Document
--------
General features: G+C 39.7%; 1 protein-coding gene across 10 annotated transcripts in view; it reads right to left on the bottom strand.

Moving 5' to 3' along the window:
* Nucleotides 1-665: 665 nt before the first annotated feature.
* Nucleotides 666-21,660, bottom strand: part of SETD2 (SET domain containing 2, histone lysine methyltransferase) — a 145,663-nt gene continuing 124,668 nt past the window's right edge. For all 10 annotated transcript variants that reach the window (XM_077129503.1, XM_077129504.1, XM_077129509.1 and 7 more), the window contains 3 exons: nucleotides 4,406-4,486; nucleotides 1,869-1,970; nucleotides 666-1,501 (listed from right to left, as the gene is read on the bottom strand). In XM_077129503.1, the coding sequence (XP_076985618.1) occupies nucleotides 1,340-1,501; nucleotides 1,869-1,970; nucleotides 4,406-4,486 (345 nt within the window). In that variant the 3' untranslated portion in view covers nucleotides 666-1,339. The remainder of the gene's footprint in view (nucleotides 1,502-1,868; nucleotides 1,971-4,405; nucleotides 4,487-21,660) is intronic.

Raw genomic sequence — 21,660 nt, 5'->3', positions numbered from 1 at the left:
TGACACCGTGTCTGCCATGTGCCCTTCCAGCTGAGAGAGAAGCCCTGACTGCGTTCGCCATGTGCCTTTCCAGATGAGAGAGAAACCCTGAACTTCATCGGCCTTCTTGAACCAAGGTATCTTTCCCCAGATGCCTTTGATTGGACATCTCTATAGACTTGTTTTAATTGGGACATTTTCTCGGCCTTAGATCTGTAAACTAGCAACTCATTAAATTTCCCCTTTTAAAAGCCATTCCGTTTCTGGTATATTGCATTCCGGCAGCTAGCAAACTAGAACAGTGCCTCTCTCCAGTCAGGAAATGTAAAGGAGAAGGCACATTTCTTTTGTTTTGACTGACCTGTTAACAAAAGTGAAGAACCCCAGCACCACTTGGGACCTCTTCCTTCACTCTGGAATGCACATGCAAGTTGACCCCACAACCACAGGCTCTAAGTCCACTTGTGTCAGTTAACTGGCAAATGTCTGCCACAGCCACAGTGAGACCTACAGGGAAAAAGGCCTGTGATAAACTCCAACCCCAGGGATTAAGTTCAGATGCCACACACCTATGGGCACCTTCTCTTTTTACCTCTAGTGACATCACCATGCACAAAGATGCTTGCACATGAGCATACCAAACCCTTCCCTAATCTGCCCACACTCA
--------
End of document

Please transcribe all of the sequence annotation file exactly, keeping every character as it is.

General features: G+C 39.7%; 1 protein-coding gene across 10 annotated transcripts in view; it reads right to left on the bottom strand.

Moving 5' to 3' along the window:
* Nucleotides 1-665: 665 nt before the first annotated feature.
* Nucleotides 666-21,660, bottom strand: part of SETD2 (SET domain containing 2, histone lysine methyltransferase) — a 145,663-nt gene continuing 124,668 nt past the window's right edge. For all 10 annotated transcript variants that reach the window (XM_077129503.1, XM_077129504.1, XM_077129509.1 and 7 more), the window contains 3 exons: nucleotides 4,406-4,486; nucleotides 1,869-1,970; nucleotides 666-1,501 (listed from right to left, as the gene is read on the bottom strand). In XM_077129503.1, the coding sequence (XP_076985618.1) occupies nucleotides 1,340-1,501; nucleotides 1,869-1,970; nucleotides 4,406-4,486 (345 nt within the window). In that variant the 3' untranslated portion in view covers nucleotides 666-1,339. The remainder of the gene's footprint in view (nucleotides 1,502-1,868; nucleotides 1,971-4,405; nucleotides 4,487-21,660) is intronic.

Raw genomic sequence — 21,660 nt, 5'->3', positions numbered from 1 at the left:
TGACACCGTGTCTGCCATGTGCCCTTCCAGCTGAGAGAGAAGCCCTGACTGCGTTCGCCATGTGCCTTTCCAGATGAGAGAGAAACCCTGAACTTCATCGGCCTTCTTGAACCAAGGTATCTTTCCCCAGATGCCTTTGATTGGACATCTCTATAGACTTGTTTTAATTGGGACATTTTCTCGGCCTTAGATCTGTAAACTAGCAACTCATTAAATTTCCCCTTTTAAAAGCCATTCCGTTTCTGGTATATTGCATTCCGGCAGCTAGCAAACTAGAACAGTGCCTCTCTCCAGTCAGGAAATGTAAAGGAGAAGGCACATTTCTTTTGTTTTGACTGACCTGTTAACAAAAGTGAAGAACCCCAGCACCACTTGGGACCTCTTCCTTCACTCTGGAATGCACATGCAAGTTGACCCCACAACCACAGGCTCTAAGTCCACTTGTGTCAGTTAACTGGCAAATGTCTGCCACAGCCACAGTGAGACCTACAGGGAAAAAGGCCTGTGATAAACTCCAACCCCAGGGATTAAGTTCAGATGCCACACACCTATGGGCACCTTCTCTTTTTACCTCTAGTGACATCACCATGCACAAAGATGCTTGCACATGAGCATACCAAACCCTTCCCTAATCTGCCCACACTCA